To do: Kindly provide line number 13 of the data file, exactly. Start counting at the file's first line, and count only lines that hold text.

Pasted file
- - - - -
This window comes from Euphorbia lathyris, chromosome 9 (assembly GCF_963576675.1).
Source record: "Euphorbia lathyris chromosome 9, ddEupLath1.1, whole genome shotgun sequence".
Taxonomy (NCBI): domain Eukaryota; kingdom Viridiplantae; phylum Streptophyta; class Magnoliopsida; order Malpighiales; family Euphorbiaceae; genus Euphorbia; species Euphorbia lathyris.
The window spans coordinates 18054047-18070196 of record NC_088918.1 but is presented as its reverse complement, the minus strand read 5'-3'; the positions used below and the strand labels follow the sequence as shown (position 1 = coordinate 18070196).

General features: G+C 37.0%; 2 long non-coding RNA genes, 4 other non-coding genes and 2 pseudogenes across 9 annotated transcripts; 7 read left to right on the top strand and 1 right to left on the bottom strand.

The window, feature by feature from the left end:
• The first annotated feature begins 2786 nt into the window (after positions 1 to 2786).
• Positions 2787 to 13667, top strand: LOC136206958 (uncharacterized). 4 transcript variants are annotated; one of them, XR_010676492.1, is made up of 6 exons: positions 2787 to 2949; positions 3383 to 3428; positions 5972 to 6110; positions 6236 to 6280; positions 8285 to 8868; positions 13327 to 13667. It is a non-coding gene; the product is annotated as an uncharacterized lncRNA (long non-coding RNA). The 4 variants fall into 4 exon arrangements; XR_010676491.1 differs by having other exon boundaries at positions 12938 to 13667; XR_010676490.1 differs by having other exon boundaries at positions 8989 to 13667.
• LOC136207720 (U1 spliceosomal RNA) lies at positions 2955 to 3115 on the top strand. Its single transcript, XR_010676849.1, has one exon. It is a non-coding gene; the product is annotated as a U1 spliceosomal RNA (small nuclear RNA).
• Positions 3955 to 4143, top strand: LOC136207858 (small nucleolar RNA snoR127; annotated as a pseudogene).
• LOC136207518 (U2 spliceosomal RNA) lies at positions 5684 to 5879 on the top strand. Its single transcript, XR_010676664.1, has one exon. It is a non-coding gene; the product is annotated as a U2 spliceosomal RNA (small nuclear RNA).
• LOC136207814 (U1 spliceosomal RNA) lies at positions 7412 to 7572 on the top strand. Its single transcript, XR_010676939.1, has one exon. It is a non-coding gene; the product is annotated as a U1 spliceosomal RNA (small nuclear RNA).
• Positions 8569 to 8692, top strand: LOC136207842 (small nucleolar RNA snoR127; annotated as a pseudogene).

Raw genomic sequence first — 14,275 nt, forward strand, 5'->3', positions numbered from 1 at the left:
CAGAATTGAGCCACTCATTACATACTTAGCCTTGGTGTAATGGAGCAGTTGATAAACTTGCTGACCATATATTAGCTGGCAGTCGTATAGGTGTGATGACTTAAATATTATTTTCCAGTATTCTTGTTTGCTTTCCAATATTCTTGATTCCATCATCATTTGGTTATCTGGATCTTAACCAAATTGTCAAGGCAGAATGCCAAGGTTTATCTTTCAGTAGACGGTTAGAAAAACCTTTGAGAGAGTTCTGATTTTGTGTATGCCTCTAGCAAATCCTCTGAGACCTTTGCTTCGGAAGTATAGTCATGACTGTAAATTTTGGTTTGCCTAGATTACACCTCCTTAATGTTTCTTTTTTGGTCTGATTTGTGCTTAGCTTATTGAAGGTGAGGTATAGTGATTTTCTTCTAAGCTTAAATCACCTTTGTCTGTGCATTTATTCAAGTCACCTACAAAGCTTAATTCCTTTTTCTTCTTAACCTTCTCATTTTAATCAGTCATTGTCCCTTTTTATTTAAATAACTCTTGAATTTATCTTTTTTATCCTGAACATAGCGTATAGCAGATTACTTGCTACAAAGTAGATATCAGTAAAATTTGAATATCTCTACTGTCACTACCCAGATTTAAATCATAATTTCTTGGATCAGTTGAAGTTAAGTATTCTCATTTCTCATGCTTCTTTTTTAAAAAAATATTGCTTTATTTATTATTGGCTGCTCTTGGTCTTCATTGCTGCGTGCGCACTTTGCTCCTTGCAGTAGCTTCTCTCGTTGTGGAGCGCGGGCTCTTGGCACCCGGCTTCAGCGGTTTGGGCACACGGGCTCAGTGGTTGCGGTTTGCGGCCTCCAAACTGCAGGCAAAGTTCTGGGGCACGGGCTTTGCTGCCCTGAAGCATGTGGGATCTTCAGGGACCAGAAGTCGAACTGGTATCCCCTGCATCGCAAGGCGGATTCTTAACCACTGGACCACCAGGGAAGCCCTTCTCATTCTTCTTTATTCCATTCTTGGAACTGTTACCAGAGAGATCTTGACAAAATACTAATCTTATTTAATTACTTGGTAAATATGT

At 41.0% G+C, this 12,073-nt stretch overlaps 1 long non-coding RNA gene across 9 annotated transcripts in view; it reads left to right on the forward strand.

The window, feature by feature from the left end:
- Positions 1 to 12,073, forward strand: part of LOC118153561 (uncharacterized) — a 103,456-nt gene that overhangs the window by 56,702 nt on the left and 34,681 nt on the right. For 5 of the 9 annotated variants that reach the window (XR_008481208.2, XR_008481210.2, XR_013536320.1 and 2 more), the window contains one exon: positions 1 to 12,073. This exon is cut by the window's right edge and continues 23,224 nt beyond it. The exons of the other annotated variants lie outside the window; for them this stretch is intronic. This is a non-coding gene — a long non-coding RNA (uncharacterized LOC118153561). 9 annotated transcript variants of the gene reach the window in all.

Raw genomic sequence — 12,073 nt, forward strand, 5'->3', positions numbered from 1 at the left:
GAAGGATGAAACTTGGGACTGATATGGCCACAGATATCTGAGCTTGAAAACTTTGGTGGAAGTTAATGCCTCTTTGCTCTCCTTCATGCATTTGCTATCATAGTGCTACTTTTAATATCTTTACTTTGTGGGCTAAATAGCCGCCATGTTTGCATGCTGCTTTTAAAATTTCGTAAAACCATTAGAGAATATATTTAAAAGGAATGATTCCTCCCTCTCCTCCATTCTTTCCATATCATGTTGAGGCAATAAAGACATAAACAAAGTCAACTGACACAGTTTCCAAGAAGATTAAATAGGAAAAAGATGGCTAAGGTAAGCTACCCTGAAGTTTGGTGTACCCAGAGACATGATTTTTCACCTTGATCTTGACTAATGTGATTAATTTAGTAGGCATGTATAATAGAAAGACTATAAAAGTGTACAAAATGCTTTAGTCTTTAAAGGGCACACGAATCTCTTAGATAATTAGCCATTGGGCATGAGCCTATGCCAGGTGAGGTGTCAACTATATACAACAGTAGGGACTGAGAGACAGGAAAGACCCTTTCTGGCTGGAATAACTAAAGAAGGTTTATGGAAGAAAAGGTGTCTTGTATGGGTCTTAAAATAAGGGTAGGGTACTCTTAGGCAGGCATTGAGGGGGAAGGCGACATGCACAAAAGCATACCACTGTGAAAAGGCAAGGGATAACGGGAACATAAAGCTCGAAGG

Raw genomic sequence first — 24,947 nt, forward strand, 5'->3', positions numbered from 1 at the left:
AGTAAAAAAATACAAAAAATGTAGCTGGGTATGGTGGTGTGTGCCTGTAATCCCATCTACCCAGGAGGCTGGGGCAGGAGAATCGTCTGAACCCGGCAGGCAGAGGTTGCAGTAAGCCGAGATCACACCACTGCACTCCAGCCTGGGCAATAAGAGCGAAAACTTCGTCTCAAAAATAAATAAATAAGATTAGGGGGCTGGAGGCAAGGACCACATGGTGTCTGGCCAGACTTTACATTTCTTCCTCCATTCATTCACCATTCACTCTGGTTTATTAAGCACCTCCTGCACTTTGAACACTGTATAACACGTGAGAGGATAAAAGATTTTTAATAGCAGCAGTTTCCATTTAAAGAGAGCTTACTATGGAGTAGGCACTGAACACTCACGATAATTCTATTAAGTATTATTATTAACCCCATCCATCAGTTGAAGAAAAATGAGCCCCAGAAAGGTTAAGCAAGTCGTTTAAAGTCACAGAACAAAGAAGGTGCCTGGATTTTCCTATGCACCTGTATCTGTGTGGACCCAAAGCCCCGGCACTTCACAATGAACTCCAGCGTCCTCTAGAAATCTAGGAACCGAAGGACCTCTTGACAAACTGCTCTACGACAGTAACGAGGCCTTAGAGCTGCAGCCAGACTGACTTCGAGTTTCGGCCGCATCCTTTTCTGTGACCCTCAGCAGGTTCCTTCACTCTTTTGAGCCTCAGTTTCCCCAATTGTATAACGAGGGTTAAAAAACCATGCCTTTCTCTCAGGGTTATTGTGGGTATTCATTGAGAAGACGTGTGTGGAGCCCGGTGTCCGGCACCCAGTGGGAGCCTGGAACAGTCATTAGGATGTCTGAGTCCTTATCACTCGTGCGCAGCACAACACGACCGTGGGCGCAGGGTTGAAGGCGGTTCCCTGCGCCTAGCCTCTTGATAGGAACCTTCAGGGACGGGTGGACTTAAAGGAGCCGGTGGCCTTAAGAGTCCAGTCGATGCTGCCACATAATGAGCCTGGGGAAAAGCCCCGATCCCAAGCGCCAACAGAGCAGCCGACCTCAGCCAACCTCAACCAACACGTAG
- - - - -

• Positions 8569 to 8692, top strand: LOC136207842 (small nucleolar RNA snoR127; annotated as a pseudogene).